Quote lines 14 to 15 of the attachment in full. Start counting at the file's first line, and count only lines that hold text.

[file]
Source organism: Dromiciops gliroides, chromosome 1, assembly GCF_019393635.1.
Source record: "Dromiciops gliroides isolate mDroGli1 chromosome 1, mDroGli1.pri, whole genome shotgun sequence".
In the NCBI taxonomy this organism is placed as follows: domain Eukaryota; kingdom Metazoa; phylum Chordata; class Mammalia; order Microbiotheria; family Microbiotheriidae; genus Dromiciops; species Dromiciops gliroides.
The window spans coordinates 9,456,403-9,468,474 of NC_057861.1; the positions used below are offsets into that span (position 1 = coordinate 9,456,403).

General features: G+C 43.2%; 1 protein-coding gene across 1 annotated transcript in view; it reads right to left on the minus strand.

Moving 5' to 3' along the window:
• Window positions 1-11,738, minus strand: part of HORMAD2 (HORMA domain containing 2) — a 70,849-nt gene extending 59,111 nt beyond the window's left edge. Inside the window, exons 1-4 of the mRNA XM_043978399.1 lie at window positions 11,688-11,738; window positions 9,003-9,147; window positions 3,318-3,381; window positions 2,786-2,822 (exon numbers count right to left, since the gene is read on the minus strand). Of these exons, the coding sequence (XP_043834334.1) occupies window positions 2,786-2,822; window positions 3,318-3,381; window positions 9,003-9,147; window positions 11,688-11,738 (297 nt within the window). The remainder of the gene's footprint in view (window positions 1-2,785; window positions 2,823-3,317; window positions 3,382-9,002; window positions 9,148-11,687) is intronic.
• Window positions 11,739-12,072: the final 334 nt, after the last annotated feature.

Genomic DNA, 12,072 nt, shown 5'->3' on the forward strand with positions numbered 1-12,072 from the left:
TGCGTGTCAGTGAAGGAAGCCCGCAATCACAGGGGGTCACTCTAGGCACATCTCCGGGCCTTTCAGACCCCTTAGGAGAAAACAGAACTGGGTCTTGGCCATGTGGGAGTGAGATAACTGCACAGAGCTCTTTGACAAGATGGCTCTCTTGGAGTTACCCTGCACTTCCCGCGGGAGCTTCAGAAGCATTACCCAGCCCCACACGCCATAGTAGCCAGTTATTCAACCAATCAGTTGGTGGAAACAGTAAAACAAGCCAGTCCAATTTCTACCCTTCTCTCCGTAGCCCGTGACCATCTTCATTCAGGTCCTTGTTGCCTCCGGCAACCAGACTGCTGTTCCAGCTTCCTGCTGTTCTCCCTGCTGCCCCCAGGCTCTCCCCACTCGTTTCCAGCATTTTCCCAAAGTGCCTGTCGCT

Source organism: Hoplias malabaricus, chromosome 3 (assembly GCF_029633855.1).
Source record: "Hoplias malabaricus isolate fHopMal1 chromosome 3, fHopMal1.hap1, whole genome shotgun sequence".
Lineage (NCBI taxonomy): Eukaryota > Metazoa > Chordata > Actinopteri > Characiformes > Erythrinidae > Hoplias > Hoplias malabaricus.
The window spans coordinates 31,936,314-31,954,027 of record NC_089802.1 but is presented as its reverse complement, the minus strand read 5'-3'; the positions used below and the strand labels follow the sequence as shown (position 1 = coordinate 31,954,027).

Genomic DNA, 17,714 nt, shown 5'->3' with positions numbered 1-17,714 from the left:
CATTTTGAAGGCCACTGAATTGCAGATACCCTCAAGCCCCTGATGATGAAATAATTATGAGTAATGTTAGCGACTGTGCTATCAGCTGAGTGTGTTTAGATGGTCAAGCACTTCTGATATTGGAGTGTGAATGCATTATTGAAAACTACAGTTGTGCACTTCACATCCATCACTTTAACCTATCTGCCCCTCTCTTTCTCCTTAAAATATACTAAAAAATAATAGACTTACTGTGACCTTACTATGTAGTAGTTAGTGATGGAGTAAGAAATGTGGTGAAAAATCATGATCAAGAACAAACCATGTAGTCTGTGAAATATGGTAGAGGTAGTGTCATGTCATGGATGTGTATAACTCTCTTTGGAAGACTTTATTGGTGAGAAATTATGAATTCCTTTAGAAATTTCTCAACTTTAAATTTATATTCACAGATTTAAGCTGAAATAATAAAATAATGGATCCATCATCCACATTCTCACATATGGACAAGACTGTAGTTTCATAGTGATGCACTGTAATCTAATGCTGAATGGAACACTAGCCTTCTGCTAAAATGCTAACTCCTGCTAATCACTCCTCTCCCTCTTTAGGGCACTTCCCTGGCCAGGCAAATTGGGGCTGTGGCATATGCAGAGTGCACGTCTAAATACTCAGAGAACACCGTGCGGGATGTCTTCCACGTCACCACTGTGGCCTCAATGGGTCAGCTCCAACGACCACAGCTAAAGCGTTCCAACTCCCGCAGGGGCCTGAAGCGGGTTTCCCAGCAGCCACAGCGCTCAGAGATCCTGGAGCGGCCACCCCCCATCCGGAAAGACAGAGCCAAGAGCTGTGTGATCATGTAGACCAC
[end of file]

The window spans coordinates 31,936,314-31,954,027 of record NC_089802.1 but is presented as its reverse complement, the minus strand read 5'-3'; the positions used below and the strand labels follow the sequence as shown (position 1 = coordinate 31,954,027).

Genomic DNA, 17,714 nt, shown 5'->3' with positions numbered 1-17,714 from the left: